For the next few days, we would be staying in and dining at properties that are members of Ireland’s Blue Book ( If you are a member of the “one percent,” you will feel right at home staying in these luxurious properties. If you are not, then this is your big chance to live it up in these magnificent mansions, castles and converted manor houses that dot the Irish countryside and towns. There is a rigorous process for a property to be admitted into this august group—around 70 properties in all. Even if you’re not staying in a member property, most welcome you into their incredible dining rooms and restaurants for a meal. And we did just that, enjoying very memorable lunches at the Mustard Seed, Co. Limerick and Castle Durrow, Co. Laois.

That night we checked into the Park Hotel Kenmare (, Co. Kerry, where we literally lived in the lap of luxury—overlooking a gorgeous lake. The hotel is justifiably famous for its extensive collection of art and antiques. Just out the front gate we instantly fell in love with the town of Kenmare where we strolled the streets and poked in and out of shops selling antiques, books, and items made in Ireland. You could easily spend your entire vacation here!

The Mustard Seed Food

The next day, our first stop was in Midleton, Co. Cork, for an eye-opening tour of the famed Jameson Distillery ( It’s a fun way to learn how this potent potable is created and aged and then sample the wares. There’s great shopping, too, in its very impressive gift shop. Take a credit card or two.

Our last stop was a two-night respite at another Blue Book property—Barberstown Castle (, Co. Kildare, about 15 miles away from the hustle and bustle of Dublin. Dating to the 1500s, it features impressive meals in the original castle area as well as more casual dining in the airy Garden Bar, where Head Chef Bertrand Malabat uses fresh local organic ingredients whenever possible.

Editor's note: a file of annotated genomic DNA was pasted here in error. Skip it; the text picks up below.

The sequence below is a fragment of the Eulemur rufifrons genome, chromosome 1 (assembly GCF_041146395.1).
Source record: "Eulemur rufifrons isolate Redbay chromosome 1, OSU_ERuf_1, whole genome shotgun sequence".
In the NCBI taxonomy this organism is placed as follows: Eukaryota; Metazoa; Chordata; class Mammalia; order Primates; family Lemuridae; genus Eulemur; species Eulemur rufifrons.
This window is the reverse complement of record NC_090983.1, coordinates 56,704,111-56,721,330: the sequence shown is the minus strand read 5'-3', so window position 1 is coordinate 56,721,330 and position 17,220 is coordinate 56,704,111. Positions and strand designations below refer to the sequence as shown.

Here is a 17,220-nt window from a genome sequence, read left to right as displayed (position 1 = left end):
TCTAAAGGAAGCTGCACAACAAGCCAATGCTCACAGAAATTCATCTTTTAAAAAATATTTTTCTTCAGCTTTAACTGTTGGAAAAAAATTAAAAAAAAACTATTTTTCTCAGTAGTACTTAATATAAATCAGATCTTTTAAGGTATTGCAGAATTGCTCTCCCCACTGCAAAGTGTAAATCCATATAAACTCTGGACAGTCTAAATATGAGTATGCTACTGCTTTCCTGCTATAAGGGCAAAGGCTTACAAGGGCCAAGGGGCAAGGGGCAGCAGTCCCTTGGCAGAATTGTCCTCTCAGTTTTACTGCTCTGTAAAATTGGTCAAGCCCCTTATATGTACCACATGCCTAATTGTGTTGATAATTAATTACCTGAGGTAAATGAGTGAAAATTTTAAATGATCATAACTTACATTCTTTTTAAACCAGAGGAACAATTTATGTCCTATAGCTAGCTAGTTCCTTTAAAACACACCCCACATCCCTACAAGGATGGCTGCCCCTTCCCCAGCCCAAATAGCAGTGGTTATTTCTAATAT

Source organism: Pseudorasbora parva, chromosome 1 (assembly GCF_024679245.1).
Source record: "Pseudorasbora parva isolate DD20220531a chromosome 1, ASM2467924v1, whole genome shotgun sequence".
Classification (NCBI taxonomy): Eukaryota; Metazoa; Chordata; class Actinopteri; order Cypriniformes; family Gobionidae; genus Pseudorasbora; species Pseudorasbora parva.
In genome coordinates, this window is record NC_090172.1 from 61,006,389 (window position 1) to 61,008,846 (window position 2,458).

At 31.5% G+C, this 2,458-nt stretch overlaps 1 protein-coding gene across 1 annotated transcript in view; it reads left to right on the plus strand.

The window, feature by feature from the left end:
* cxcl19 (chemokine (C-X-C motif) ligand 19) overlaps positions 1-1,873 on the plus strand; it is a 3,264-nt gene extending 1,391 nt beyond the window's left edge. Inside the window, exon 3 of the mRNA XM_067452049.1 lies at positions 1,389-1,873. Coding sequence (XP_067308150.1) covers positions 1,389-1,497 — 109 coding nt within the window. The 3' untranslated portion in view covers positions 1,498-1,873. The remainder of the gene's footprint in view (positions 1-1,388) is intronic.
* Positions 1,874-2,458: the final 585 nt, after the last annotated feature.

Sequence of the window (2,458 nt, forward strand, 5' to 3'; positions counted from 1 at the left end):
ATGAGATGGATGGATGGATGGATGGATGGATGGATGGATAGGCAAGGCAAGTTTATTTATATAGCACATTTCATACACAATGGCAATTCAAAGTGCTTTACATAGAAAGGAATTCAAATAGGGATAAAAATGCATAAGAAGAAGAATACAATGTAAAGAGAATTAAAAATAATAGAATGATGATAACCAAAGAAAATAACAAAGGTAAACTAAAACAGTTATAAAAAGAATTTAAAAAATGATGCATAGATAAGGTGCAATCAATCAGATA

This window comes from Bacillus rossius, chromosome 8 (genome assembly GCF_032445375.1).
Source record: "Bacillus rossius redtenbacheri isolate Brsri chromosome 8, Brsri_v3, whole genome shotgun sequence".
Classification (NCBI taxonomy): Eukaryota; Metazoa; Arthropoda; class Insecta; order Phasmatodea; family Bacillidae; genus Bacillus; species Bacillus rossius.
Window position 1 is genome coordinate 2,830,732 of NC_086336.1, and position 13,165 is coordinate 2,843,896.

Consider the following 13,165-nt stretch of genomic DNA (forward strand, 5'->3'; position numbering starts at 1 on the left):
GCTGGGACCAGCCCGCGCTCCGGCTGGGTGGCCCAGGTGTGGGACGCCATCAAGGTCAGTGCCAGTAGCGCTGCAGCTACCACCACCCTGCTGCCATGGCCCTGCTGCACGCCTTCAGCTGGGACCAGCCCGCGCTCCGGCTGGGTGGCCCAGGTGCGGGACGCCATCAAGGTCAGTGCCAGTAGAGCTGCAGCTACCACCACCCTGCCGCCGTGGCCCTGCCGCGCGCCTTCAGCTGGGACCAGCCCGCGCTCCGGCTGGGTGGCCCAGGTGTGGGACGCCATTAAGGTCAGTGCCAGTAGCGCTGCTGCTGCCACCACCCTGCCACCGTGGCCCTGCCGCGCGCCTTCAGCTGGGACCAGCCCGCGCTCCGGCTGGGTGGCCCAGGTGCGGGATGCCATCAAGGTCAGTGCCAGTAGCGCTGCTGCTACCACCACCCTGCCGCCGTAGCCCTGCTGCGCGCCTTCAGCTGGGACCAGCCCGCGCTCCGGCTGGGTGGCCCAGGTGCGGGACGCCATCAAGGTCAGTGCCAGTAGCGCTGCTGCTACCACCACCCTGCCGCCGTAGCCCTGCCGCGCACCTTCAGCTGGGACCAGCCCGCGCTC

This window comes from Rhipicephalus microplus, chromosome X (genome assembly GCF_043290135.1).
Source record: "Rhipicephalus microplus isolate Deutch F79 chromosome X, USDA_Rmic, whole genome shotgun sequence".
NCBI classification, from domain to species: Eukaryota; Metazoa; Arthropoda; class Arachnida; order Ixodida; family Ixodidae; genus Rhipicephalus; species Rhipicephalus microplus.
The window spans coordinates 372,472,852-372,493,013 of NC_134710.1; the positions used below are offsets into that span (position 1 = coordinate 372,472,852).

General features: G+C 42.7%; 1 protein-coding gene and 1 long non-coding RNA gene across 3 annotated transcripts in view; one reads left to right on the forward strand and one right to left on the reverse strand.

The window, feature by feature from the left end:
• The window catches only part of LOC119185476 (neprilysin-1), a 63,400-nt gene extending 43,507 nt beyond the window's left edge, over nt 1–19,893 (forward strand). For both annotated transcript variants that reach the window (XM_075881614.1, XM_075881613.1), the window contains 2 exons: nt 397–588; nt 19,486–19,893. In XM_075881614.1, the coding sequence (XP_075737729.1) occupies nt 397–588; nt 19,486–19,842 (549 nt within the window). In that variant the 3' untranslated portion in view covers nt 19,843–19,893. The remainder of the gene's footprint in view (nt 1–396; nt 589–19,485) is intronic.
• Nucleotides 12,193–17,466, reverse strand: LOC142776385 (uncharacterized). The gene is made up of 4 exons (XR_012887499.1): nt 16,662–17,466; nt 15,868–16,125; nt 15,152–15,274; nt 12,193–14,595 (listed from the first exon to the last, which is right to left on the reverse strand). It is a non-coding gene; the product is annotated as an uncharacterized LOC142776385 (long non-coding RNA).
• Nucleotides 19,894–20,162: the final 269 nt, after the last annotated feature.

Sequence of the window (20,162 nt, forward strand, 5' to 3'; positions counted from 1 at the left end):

Our very memorable final day was spent in Dublin. I’d been there many times before down through the years but had somehow missed visiting the Guinness Storehouse (—where for centuries this unique dark beer has been produced. You can see the structure from far away and immediately become intrigued with what awaits inside. It has been designed to resemble a multi-storied mug of Guinness—with a foamy head on top. Visitors are offered guided tours that spiral up to the top and along the way learn how Guinness is produced—with a few sips along the way. Recipe cards are available so you can add a little Guinness to your home cooking. On top is a 360-degree glass observation area where more samples can be consumed as you look at the city of Dublin down below. I suggest you do this first thing so you can see how Dublin is laid out. As for sipping, you can always pretend it’s 5 PM.

Dublin Street Scene

Our lunch that day was another memorable meal—in the newly opened Garden Room restaurant at the 5-star Merrion Hotel (, one of the best hotels in the world. Comprised of four historic Georgian townhouses, in addition to modern additions, the hotel also has the second largest art collection in Ireland. You don’t have to be a guest at the hotel to dine or take tea in one of its beautiful venues.

Fortified, we made our way to Trinity College and viewed one of Dublin’s principle attractions—The Book of Kells, a 9th-Century illuminated manuscript of the Four Gospels, written by monks in Latin. Only 4-5 pages are on view at a time.

For more information on Ireland and all its magic, visit

You could easily spend an entire vacation at Ballymaloe House, Co. Cork. Not only is its converted manor house a fabulous place to stay, but it’s also home to one of the best culinary schools in the world—The Ballymaloe Cookery School. Here, guests can sit alongside full-time students who are enrolled in programs to train them to enter the international world of food preparation.

Family run, Ballymaloe has rightfully taken its place among the places to visit while in Ireland. The hospitable folks here can point you in the direction of local farmers markets. So many times, we only get to meet fellow tourists while on vacation. But to meet the locals, both vendors and shoppers, farmers markets are the way to go—especially if you’re a foodie. Check out the school of cookery’s website for a wealth of recipes, including Irish brown bread and stew.

For more information on Ballymaloe House and Cookery School, visit